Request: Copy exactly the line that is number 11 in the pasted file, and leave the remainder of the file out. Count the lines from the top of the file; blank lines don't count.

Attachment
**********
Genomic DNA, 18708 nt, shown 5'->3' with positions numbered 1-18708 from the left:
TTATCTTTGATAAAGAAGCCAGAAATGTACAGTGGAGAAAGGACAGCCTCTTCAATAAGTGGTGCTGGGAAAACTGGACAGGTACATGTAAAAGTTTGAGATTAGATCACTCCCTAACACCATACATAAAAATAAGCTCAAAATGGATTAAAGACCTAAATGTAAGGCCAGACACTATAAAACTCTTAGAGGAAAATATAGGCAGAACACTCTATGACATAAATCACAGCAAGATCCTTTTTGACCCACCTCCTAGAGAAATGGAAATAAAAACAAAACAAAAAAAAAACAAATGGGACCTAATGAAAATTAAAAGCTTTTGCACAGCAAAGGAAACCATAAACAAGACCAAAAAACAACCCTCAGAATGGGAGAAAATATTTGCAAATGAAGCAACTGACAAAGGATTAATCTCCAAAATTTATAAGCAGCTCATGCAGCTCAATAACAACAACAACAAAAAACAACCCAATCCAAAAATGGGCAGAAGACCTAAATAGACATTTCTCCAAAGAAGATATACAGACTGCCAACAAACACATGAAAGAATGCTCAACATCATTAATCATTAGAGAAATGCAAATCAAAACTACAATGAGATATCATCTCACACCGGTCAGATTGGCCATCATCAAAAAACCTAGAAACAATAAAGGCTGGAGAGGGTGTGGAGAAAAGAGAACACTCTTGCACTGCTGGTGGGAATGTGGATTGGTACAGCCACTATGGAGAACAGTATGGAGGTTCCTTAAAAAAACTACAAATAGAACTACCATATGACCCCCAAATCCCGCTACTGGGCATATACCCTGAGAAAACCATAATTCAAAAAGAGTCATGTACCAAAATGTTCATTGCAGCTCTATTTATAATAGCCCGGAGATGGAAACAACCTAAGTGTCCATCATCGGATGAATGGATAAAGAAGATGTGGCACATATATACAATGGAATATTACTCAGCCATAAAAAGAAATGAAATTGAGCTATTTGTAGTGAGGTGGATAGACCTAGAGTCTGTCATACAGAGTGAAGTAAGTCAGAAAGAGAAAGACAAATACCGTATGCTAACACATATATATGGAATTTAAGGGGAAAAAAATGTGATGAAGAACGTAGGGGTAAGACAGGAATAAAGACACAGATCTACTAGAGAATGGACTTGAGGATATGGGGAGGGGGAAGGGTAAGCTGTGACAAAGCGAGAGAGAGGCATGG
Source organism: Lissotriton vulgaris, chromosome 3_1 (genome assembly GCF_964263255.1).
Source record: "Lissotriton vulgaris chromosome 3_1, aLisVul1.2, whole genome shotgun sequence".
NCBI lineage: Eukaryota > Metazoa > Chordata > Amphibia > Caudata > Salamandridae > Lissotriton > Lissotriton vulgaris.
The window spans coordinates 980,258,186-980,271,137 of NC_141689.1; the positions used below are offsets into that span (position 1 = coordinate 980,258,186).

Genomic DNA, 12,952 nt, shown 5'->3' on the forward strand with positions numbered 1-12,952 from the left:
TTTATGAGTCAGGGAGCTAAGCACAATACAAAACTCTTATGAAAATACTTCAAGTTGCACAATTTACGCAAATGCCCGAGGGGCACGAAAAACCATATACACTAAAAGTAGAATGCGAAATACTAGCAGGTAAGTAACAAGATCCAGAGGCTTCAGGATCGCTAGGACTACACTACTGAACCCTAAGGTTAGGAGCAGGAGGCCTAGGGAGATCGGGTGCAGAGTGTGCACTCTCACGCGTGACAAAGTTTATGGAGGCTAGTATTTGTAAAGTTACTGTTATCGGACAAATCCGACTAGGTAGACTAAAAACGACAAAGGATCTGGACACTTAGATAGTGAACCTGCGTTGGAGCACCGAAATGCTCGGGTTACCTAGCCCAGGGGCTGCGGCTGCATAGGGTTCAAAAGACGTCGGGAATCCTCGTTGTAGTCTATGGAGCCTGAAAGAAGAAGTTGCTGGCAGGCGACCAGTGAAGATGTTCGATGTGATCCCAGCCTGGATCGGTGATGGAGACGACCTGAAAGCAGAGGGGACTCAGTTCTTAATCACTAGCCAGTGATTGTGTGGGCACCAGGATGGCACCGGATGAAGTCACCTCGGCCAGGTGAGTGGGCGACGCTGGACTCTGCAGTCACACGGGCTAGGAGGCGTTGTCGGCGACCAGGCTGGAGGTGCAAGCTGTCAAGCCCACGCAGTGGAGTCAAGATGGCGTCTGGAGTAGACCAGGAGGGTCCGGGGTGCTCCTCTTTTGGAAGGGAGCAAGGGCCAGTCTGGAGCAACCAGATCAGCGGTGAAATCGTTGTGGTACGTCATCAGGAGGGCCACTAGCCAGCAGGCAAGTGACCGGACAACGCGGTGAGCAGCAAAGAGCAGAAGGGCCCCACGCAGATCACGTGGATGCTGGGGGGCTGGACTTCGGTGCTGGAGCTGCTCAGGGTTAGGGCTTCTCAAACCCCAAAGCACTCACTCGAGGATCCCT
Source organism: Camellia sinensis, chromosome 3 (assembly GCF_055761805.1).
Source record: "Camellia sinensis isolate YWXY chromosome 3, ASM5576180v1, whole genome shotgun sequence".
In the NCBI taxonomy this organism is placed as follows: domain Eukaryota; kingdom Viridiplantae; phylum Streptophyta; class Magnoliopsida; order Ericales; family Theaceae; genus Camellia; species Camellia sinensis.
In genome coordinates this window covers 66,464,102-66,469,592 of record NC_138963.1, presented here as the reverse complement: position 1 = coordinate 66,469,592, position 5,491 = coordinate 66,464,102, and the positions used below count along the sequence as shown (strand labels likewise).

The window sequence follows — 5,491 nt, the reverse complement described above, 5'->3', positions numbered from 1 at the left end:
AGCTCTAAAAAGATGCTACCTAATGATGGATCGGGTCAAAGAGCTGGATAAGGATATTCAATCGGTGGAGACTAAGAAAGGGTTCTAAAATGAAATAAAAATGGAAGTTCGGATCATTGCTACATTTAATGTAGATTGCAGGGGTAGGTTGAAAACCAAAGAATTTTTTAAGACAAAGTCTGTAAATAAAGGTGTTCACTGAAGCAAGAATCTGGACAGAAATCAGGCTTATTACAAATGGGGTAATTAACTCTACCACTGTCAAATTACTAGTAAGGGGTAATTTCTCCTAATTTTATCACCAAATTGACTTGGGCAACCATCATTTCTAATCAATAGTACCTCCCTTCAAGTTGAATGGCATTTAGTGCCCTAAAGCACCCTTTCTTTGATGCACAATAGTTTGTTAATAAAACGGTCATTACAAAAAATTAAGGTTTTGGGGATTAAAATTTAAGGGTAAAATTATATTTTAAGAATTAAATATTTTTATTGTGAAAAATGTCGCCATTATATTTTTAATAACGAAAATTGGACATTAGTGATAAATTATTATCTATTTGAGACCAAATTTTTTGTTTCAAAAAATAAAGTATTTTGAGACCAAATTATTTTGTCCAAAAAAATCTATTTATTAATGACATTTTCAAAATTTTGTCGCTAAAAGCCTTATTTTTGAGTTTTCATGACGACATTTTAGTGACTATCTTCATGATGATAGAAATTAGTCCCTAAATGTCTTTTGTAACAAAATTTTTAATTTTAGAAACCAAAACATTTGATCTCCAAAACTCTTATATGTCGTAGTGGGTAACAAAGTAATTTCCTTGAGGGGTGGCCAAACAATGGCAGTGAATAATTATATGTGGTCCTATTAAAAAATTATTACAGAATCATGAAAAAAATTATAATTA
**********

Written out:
In the NCBI taxonomy this organism is placed as follows: domain Eukaryota; kingdom Viridiplantae; phylum Streptophyta; class Magnoliopsida; order Ericales; family Theaceae; genus Camellia; species Camellia sinensis.